‘Sexual, Photoshop, Baroque’ Matthew Bamber on his exhibition at HOME

art Matthew Bamber

Matthew Bamber Dream home, (sleep), 2020

HOME’s Artist Development Producer for Visual Art, Alice Wilde, delves deep into Matthew Bamber’s artistic journey and explores the work in his solo exhibition ‘Dream Home’ currently on display in HOME’s Granada Foundation Galleries. 

ALICE WILDE: I thought we’d set things off with a simple yet important question… can you tell me a bit about your journey so far?

MATTHEW BAMBER: In 2016 I did a residency at Atlantic Center for the Arts in the US. I was part of a very small group of amazing artists from all over the world, collectively we were all led and mentored by international artist Josiah McElheny. It was possibly the most amazing three weeks of life. It felt a bit cultish but I left that residency thinking it is actually possible to be an artist. This spurred me on to do an MA and subsequently an MFA. My approach during these postgraduate degrees was just to turn my practice on its head and have an anything-goes approach. I remember going into one of my first crits, with my supervisor, Ian Rawlinson, with just a bunch of found images from the internet that were mostly related to violence, in some way or another. I felt really stupid but, at the same time, it felt really honest. It was quite liberating. Prior to the MA I was making really peaceful, contemplative video installations which I think I was hiding behind. I spent a lot of time on my MA looking at images and learning about the different ways they operate and are constructed. To me it felt important considering the amount of images I’m bombarded with on a daily basis. I was reading stuff like The Gulf War Did Not Take Place by Jean Baudrillard and Eyal and Ines Weizman’s Before and After. I was also studying still life and Baroque painting – which still influences how I make pictures. And I guess all of this questioning and exposure to found imagery mutated into the visual language that I use today.

ALICE WILDE: How would you describe your work in 3 words?

MATTHEW BAMBER: Sexual, photoshop, Baroque

Sexual, Photoshop, Baroque art home

Matthew Bamber Dream home (sit)

ALICE WILDE: It’s interesting thinking about the start of your artistic journey and how you’ve shifted from the vastness of found images from the internet to focusing on capturing intimate snapshots from your home. Could you share with us what prompted this shift and how this has influenced your artistic practice?

MATTHEW BAMBER: I think the element of ‘vastness’ stayed with me, especially in a pictorial sense. This idea of over-consumption and thinking about how we see the world through the imagery we consume is something that is present in most of my work. I still use a lot of downloaded images from the internet which are often combined with my own personal images. With regards to the Dream Home works, I was interested in ideas that connected collage and queerness, and an essay I had read linked this to domesticity through, for example, Robert Raushenberg’s works and private life. This planted a seed that led me to where I am now. There is a current shift in my work to an interest in queer domesticity and I think this will continue to grow and develop for a while. A couple of years ago I learnt an important lesson which was to allow myself to make work that I wanted to make. This might sound really stupid and obvious but it’s actually a really hard thing to allow yourself to do.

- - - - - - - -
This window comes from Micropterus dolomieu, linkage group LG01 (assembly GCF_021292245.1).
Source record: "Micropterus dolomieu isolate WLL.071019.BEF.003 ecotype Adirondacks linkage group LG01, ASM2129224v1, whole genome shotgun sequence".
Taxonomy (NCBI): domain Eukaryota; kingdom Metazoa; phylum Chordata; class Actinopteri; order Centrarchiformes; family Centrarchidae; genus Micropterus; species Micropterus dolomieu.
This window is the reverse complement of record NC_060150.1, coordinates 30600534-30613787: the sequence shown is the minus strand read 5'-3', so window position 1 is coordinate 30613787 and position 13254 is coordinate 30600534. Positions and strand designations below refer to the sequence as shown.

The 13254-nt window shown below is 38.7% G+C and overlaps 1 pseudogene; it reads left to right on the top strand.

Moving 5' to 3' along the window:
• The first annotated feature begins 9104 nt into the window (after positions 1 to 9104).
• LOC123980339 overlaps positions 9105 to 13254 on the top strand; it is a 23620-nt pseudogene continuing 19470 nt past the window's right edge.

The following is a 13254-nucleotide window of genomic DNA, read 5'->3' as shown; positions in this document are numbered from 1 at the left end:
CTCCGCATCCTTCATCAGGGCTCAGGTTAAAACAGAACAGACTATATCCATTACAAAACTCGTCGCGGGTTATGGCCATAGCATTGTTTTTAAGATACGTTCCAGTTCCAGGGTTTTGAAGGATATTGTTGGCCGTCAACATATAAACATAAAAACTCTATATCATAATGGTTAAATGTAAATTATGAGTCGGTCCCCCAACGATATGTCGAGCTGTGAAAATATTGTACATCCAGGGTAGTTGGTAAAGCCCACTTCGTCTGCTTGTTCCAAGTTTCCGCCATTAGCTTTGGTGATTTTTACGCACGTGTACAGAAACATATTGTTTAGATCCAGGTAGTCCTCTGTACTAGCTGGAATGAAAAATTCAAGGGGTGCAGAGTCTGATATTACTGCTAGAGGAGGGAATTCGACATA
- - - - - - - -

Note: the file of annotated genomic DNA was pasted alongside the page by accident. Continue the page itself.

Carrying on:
But, yes, the Dream Home series, in the exhibition, is almost entirely constructed out of digital shots using my phone camera (except for the drag queens in Dream home, sit). The angle and look that I achieved using a phone camera, as opposed to a DSLR, worked so much better – it’s like the images felt more immediate and intimate. The work explores my own home as a queer domestic space and it came together in a very intuitive way, it just sort of happened without too much over-thinking. I was documenting decades of homemaking that had happened between myself and my partner – everything I needed to make it happen was right there in front of me. It’s worth mentioning that this took place during lockdown so my home had taken on this new, weird, hyper-focussed meaning. At the moment I’m developing other pieces around ‘queer domesticity’. I’ve recently made a textile folding screen that I’m very excited to show and I also have plans to expand on Dream Home focussing on different queer spaces, both historical and contemporary.

ALICE WILDE: It is really exciting that you are moving in to developing more works around ‘queer domesticity’ . Could you perhaps explain what this term means to you and how it has influenced your work?